“When his father comes home from Malaysia, Robert wants that reaction, he wants to get a rise out of his dad, but his dad is not giving him the reaction that he expected, being they were brought up ‘proper,’” Courville said. “It drives Robert crazy. I think the character gets frustrated because he’s not getting the reaction he wanted.”

Abbie Lapeyrouse, who plays the daughter, Judy, said her character’s pregnancy was brought on by a disregard for the consequences.

“She’s a young girl who is very free spirited,” said Lapeyrouse, a nurse acting in her first production. “She doesn’t really know what she wants in life, she just kind of went with it, got herself in a bind, but she doesn’t care. I think someone said earlier that it’s very modern-day like, and that’s exactly what it is: There are a lot of girls out there who don’t think of the consequences before they do things, and whoops.”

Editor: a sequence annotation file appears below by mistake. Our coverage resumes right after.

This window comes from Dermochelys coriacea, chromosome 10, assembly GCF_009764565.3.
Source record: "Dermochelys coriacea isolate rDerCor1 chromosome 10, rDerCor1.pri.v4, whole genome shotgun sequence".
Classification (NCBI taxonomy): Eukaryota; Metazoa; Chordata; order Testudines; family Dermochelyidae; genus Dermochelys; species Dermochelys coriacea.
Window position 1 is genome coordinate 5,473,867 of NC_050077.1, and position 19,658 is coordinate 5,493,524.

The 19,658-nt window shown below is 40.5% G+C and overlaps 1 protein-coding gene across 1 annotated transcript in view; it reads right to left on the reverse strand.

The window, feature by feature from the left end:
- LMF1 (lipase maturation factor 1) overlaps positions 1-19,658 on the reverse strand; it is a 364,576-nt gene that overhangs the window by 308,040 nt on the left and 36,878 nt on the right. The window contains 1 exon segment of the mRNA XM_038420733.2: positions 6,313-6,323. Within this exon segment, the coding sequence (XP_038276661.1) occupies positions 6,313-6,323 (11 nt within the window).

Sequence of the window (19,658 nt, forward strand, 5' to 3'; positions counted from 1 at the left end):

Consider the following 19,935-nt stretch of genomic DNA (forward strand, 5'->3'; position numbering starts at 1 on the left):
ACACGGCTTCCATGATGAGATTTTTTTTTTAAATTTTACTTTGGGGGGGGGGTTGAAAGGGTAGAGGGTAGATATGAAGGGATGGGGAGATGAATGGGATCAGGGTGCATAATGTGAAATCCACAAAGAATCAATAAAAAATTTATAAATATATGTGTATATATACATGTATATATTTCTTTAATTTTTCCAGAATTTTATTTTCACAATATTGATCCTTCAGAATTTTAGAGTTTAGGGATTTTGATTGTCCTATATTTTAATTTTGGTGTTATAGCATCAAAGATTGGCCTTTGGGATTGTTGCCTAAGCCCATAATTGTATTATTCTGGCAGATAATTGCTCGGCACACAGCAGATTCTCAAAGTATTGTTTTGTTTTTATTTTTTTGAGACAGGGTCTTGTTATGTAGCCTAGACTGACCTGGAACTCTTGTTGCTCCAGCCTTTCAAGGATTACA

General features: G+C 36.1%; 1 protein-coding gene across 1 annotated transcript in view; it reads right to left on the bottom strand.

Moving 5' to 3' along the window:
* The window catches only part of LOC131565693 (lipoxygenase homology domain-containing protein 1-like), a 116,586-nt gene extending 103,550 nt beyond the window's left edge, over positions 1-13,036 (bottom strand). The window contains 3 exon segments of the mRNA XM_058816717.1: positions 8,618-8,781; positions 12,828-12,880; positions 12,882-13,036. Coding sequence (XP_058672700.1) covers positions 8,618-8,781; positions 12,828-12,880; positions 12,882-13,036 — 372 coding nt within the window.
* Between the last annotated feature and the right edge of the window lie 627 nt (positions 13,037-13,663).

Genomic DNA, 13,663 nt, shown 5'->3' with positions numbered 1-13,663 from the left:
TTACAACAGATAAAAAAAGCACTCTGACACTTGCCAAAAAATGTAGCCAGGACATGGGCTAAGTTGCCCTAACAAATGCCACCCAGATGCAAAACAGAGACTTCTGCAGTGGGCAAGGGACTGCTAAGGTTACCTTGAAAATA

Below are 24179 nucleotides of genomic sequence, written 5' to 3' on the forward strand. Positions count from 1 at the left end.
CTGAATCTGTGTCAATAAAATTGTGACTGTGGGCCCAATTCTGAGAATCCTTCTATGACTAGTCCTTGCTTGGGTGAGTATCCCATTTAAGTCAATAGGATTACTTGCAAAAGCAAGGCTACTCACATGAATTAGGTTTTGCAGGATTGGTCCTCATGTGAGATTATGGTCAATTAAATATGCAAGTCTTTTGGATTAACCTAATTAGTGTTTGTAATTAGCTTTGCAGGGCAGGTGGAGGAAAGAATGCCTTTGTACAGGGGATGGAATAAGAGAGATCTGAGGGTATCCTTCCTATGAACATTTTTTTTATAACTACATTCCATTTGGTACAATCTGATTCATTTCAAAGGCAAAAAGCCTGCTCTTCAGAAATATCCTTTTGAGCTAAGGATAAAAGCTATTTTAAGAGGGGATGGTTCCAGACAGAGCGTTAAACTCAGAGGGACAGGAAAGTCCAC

Michael Sevante plays the general. He said his ascent up the tree isn’t a psychological ploy to manipulate his family, but a genuine reaction to an evolving attitude toward life.

“They convince him that they have the right philosophy of life and that he’s been wrong all these years,” Sevante said. “He doesn’t join them, he sets off on his own and actually achieves what I see as a higher plane of hippie-dom.”

The play premiered in 1967. Peter Ustinov, born in London to Russian parents, wrote the script. Ustinov was also an actor, filmmaker, theater and opera director and chancellor of Durham University, which named its graduate society Ustinov College.